It was my father’s birthday recently. He lives in Bolivia and I haven’t seen him for almost 2 years. Distance and the passage of time are especially hard for me when birthdays come up.
The days leading up to his birthday and a few after it, I found my mind drifting through various childhood memories, like visiting my grandfather’s house in Obrajes, where my family spent most Saturday lunch times with the whole extended Castillo Clan (20+ people), and which was the most amazing house for any child to explore, with many secret closets and staircases and terraces to play the most incredible hide and seek imaginable, and where my siblings and I grew up so close to our cousins and uncles and aunts. What a blessing to have had that time and to now have such memories that will bind us close together forever.
Of course such memories are completely connected to food, but among the many food memories that flashed by, this one jumped out: ‘Queque de Platano’ or Banana Bread, which I remember eating throughout my childhood as a little treat when it was time for tea, and we had to come in from playing out in the garden (tea time in Bolivia is a cup of tea and little something to eat mid afternoon) and which, in my view, could not represent more vividly the feeling of the warmth and comfort of ‘being home’.
It’s a very simple recipe, for any old day, it’s not a cake – that’s fancy and needs a special occassion – this one is just a little treat for a day that is not really special, other than for the fact that you are home, you are well and warm when it’s cold outside, and you have a nice cup of tea in your hand that’s needs company.
And so here it goes, but as always beforehand a little word about my Fairtrade ingredient: Fairtrade Bananas.
Bananas are a big deal in the UK. I remember being surprised by this when I first moved here, since they seem to be the country’s favourite fruit and somehow a bit of a status symbol and definitely a sign that you are interested in being ‘healtly’, You can still see them being sold in coffee shops and supermarkets for up to a £1 EACH, which is extortionate; and which could not be more different in Bolivia where they are, I guess because of their abundance, a bit of a poor-man’s fruit.
Anyway, Fairtrade Bananas have had a very high profile in the UK, and this year’s Fairtrade Fortnight efforts will be focused on them (will touch more on this in future posts). There has even been a phenomena called the ‘banana wars’, which is a very famous trade quarrel between the US and the EU, where the US made a huge fuss about a EU scheme that offered banana producers from former colonies in the Caribbean special access to European markets. Of course, Bananas are crucial to the Caribbean economy and half the population even now rely on them to meet basic needs such as food, shelter and education. Without the demand for Fairtrade bananas in the UK and Europe, islands like the Windward Islands (Dominica, St Lucia and St Vincent) would be in real economic trouble. There is much more information about this on the Fairtrade Foundation’s website: http://www.fairtrade.org.uk/producers/bananas/winfa_2/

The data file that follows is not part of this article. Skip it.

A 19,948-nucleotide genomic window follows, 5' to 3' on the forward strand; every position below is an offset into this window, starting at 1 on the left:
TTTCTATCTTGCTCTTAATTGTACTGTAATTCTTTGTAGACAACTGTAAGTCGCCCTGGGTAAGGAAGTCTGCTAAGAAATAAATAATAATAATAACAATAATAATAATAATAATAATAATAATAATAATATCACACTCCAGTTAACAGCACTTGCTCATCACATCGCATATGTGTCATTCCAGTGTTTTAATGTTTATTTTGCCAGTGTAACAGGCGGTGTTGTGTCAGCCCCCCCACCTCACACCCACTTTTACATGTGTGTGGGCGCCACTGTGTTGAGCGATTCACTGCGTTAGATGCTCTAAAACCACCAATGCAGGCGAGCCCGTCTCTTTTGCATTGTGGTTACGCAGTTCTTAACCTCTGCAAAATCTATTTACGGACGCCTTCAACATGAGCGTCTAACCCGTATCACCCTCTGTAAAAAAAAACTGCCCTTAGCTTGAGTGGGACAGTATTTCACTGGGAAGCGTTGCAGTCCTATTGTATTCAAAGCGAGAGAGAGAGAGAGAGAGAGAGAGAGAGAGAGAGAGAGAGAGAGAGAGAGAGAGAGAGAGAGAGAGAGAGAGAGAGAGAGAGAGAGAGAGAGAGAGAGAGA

But aside from the positive impact of the Fairtrade banana trade in the Caribbean, I was moved recently by learning about the impact that Fairtrade is having in the Colombian banana plantations. The Colombian armed conflict has been affecting thousands of people since the mid sixties, and of course that includes smallholder producers, who are simply trying to make a living and who get caught in the crossfire. What moved me was the descriptions of producers who explained that now that they are able to make a ‘decent’ living from the sale of their bananas to Fairtrade markets, they could resist joining the armed conflict, which for many people living in the countryside, for a long time, represented the only option for an income. Yes, guerrillas have been the main ’employers’ in the region for many years, but now that farmers can support themselves they can opt not to be part of the conflict they loathe. Of course, it’s not all rosy, because they still suffer threats and violence from armed groups who want them to join them or who want to get their hands on their incomes. But standing together in their cooperatives, they feel stronger and less afraid of them. Perhaps by buying more of their bananas, more and more ‘guerrilleros’ will leave their groups and join cooperatives instead. Wouldn’t that be great for Colombia.
And so, here goes the recipe (adapted from a BBC one):
285g/10oz plain flour
1 tsp bicarbonate of soda
½ tsp salt
110g/4oz butter, plus extra for greasing
225g/8oz caster sugar
2 free-range eggs
4 Fairtrade ripe bananas, mashed
85ml/3fl oz buttermilk (or normal milk mixed with 1½ tsp lemon juice or vinegar)
1 tsp vanilla extract
250 grs of walnuts
1) Preheat the oven to 180C/350F/Gas 4.
2) In a bowl, cream the butter and sugar together until light and fluffy.
3) Sift the flour, bicarbonate of soda and salt into a large mixing bowl.
4) Add the eggs, mashed bananas, buttermilk, vanilla extract and nuts to the butter and sugar mixture and mix well.
5) Grease and flour a loaf tin and pour the cake mixture into the tin.
6) Transfer to the oven and bake for about an hour, or until well-risen and golden-brown.
7) Remove from the oven and cool in the tin for a few minutes, then turn out onto a wire rack to cool completely before serving.
Oh yes, a little slice of home. Definitely one to bake over and over, specially to cure the odd homesickness attack.